The European Central Bank on Thursday cut its main interest rate -- for the first time in 10 months -- to 0.5 percent in response to the euro zone's worsening economic crisis.
The ECB’s governing council, which met in Bratislava, Slovakia, faced considerable pressure to cut its main interest rate.
The rate stood at an already low 0.75 percent, but unemployment continues to rise and manufacturing data on Thursday from Germany indicated contraction in the region’s economic powerhouse. Combined, the bad news in recent weeks made the rate cut a no-brainer.
Here's what the ECB said this morning:
"At today’s meeting, which was held in Bratislava, the Governing Council of the ECB took the following monetary policy decisions: The interest rate on the main refinancing operations of the Eurosystem will be decreased by 25 basis points to 0.50%, starting from the operation to be settled on 8 May 2013. The interest rate on the marginal lending facility will be decreased by 50 basis points to 1.00%, with effect from 8 May 2013. The interest rate on the deposit facility will remain unchanged at 0.00%."
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Lowering the already-low interbank lending interest rate would ostensibly spur borrowing and investment.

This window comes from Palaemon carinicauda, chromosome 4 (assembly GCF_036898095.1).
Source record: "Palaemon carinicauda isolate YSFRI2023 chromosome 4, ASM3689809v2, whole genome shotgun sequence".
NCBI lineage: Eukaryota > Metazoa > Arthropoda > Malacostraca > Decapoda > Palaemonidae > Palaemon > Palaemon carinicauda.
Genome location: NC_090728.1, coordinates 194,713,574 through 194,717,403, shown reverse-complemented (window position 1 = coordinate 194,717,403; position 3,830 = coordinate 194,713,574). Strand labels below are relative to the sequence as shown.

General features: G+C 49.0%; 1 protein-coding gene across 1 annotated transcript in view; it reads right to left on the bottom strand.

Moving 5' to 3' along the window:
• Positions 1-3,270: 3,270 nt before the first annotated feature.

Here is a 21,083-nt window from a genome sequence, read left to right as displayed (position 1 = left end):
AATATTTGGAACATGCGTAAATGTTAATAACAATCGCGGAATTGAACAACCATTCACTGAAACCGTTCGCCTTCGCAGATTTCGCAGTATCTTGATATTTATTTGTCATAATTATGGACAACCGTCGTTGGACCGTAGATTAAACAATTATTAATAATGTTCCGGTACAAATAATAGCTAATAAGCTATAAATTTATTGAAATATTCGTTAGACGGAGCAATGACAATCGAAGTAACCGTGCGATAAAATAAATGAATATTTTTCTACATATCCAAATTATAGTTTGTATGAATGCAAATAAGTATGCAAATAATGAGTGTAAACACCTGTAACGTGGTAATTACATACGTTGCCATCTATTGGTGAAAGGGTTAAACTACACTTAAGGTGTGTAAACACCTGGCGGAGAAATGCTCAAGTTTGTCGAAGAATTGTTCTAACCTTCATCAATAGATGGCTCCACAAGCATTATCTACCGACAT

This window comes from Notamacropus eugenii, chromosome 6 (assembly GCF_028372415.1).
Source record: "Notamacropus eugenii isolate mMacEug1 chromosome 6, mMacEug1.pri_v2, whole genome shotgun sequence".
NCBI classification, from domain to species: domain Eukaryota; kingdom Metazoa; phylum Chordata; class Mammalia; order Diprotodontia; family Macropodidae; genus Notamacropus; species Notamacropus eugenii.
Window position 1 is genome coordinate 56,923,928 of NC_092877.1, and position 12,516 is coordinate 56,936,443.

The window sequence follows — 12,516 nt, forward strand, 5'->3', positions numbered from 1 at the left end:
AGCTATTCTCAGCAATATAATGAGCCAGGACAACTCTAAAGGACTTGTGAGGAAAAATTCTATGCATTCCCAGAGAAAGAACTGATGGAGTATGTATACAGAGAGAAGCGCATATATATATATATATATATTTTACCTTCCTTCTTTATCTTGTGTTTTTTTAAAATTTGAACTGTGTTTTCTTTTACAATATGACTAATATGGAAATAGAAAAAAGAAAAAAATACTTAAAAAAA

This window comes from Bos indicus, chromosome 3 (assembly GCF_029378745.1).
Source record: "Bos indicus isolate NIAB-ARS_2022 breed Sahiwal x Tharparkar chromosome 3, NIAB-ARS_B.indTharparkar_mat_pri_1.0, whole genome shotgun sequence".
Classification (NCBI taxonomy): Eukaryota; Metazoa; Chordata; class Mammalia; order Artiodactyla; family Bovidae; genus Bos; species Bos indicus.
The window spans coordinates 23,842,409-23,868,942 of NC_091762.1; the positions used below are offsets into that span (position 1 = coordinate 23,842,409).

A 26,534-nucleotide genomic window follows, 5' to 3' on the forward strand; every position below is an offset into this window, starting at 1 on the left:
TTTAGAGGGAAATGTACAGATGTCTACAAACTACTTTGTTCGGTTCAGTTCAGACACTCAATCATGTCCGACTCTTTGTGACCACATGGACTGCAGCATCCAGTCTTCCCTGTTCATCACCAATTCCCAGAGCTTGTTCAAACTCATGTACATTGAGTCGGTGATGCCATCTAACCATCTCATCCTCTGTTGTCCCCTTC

“The ECB should focus on stimulating demand in the euro area’s core,” wrote Daiwa Capital Markets. “This is why an interest rate cut makes sense.”
Germany’s Purchasing Manager’s Index (PMI), a key metric for gauging the health of a country or region’s industrial sector, fell to 48.1 last month, from 49 in March. Readings below 50 indicate contraction. For the 17-nation euro zone the PMI fell slightly to 46.7 from 46.8, according to PMI compiler Markit.
Meanwhile, the Organisation for Economic Co-operation and Development (OECD) lowered on Thursday its forecast for one of the most crippled economies in the euro-zone, Italy, saying the economy would contract this year by 1.5 percent rather than 1 percent. Spain’s woes continue, too, as it experienced its seventh consecutive quarter of contraction, and after its economy shrank by 2 percent in the first three months of the year.
The region’s hardest hit economies aren’t likely to see much change by dropping the rate to 0.5 percent, because banks in the hardest struck countries in southern Europe will still be worried about giving out business loans.